The upper reaches of California politics have been an old folks’ home for the past couple of decades, frustrating the ambitions of younger politicians. But as Geoffrey Chaucer wrote, “Time and tide wait for no man,” and the clog in California’s political pipeline is beginning to clear, with this year’s elections potentially a major turning point.
Last year, 77-year-old U.S. Sen. Barbara Boxer stepped down and 53-year-old Kamala Harris took her seat in the Senate and almost immediately was touted in political circles as a presidential possibility – a hint of the potential stakes in generational change in the nation’s most populous state.
Also last year, 85-year-old John Burton ceded the chairmanship of the state Democratic Party to a decades-younger labor leader, Eric Bauman.
Jerry Brown, who was just 36 when he won his first term as governor in 1974, will, at age 80, step down at the end of this year after his fourth term. His most likely successor is Lt. Gov. Gavin Newsom, who turned 50 in October and, due to the decades-long interconnections of the Brown and Newsom families, could fairly be seen as Brown’s political nephew.
Nancy Pelosi, the 78-year-old Democratic congressional leader, can hold her San Francisco seat for as long as she wishes, but not necessarily her leadership position. If Democrats somehow don’t do well in this year’s congressional elections, she’ll almost certainly be forced out.
Finally, there’s Dianne Feinstein, the 84-year-old other U.S. senator, who won her seat in 1992 after a stint as San Francisco’s mayor and a failed bid for governor in 1990.
There’s no doubt that Feinstein seriously considered retirement rather than seeking a fifth six-year term in 2018. In fact, she said as much, but finally declared, “I’m all in” for re-election, citing the need for effective opposition to President Donald Trump.
A major, perhaps decisive, factor in her decision was pressure from the Senate’s Democratic leaders, who feared that her retirement would trigger a very expensive free-for-all in California that would soak up tens of millions of dollars in campaign funds they have earmarked for critical Senate campaigns in other states.
It was assumed that if Feinstein announced for re-election, she would win in a cakewalk, even though her poll numbers had dropped a bit, largely due to a belief among some voters that it was time for her to retire. But one of those ambitious young politicians who’d been waiting for an opening wouldn’t step aside.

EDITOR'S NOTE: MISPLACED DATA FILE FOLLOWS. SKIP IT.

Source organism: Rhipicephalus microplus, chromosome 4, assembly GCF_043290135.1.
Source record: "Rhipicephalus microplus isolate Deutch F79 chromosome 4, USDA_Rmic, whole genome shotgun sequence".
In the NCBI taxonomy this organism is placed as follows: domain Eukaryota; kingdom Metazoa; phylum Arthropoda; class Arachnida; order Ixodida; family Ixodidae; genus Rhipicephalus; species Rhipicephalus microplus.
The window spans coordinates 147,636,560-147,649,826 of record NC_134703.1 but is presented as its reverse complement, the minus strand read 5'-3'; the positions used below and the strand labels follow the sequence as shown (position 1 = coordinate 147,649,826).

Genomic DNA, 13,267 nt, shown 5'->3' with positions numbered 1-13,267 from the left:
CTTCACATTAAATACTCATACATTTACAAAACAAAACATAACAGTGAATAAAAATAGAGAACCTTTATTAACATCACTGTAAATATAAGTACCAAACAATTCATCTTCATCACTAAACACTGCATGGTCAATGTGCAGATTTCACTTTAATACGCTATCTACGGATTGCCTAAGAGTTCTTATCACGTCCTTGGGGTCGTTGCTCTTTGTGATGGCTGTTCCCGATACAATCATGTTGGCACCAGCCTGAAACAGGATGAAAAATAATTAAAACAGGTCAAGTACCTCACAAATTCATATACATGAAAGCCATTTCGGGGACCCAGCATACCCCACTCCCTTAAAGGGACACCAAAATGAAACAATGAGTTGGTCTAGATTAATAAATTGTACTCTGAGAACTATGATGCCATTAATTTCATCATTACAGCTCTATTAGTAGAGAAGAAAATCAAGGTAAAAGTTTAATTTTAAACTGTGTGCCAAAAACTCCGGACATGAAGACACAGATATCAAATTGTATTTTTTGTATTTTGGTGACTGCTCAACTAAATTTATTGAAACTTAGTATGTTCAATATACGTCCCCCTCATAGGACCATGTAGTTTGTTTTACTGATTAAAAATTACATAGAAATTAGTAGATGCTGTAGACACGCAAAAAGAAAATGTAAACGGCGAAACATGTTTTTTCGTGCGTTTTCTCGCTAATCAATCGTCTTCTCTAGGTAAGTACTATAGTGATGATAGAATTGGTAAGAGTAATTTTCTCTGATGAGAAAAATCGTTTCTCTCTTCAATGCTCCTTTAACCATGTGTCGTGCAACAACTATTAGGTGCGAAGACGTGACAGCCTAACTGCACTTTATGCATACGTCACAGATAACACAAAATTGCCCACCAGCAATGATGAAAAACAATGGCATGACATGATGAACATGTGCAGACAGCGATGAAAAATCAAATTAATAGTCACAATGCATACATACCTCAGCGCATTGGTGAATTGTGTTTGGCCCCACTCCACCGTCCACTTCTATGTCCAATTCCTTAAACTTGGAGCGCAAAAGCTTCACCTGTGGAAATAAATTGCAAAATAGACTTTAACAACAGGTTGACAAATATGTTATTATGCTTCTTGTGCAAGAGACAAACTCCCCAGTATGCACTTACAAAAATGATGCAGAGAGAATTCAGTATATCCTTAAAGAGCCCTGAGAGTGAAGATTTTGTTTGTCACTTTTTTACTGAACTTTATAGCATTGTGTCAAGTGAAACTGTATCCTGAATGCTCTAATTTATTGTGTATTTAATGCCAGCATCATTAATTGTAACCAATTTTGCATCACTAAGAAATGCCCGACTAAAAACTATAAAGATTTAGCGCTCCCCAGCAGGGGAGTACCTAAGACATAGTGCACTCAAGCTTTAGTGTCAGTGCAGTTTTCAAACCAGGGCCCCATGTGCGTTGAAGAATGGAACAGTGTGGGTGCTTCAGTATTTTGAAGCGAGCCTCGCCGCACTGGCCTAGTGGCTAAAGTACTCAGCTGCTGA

State Senate President Pro Tem Kevin de Leon, who will be forced out of the legislature this year by term limits and has nowhere else to go, declared his Senate candidacy a week after Feinstein’s announcement.
“We are living in unique times facing unprecedented challenges that require new ideas and new energy,” de Leon said at his first public campaign event in Los Angeles, firing rhetorical bullets at what he described as Democratic capitulation to Trump.
The challenge reflects not only the 51-year-old de Leon’s impatience vis-a-vis a much-older rival, but also a widening division in the state’s Democratic Party that’s partially generational but also ideological — a revolt by left-wing Bernie Sanders adherents against a party establishment they view as too cozy with corporate interests and insufficiently militant in opposing Trump and the Republican-controlled Congress. In fact, Bauman almost lost the election for the state party chairmanship to a young Berniecrat — Kimberly Ellis, a Richmond political organizer. And in February, the state Democratic convention — heavy with Sanders supporters — refused to endorse Feinstein’s candidacy.
However, the party establishment is coalescing around Feinstein. She’s ringing up endorsements from a who’s who of Democratic politicians. Odds favor her winning another six-year term.
Brian Brokaw, a Democratic strategist, told the Sacramento Bee that “in reality, we live in a world of finite political resources. There are limits to voter attention and motivation, not to mention campaign contributions, volunteers and other precious commodities. So, while they have every right to run, it’s quite a stretch for Democratic challengers to say that taking on a party stalwart like Sen. Feinstein – and likely having to run a nasty, negative campaign against her – will be ‘good for the party.'”
Feinstein is not only the oldest current senator, but if reelected, she would be 91 when her next term ends in 2025. There’s a strong belief in Democratic Party circles that if she wins, she’d be likely to resign before the term ends. Were that to occur — or were she to die in office — the next governor would appoint someone to fill out her term. That could be a golden opportunity for one of those younger politicians.
Newsom is the most likely successor to Brown and thus most likely to appoint Feinstein’s successor. The guessing game about who he would choose already is under way.
Perhaps one of the reasons 46-year-old Los Angeles Mayor Eric Garcetti is defending Feinstein so fiercely is that he hopes to be in the mix to be her successor. But he isn’t the only younger politician who would yearn for her seat should it open up. Newsom could even tap himself if he thought the Senate would be a better pathway to the White House.
Or he might give his quasi-uncle, Jerry Brown, a chance to add the Senate to his resume, making up for his failed Senate bid in 1982, and thus freeze out the younger set for a few more years.
Feinstein’s next term would expire just as Newsom, if he becomes governor, would be midway through his second term and looking for another office. Brown could keep the Senate seat warm for Newsom, who’d be just 57 then — still young in political terms.
Keep reading: Handicapping the California Governor’s Race.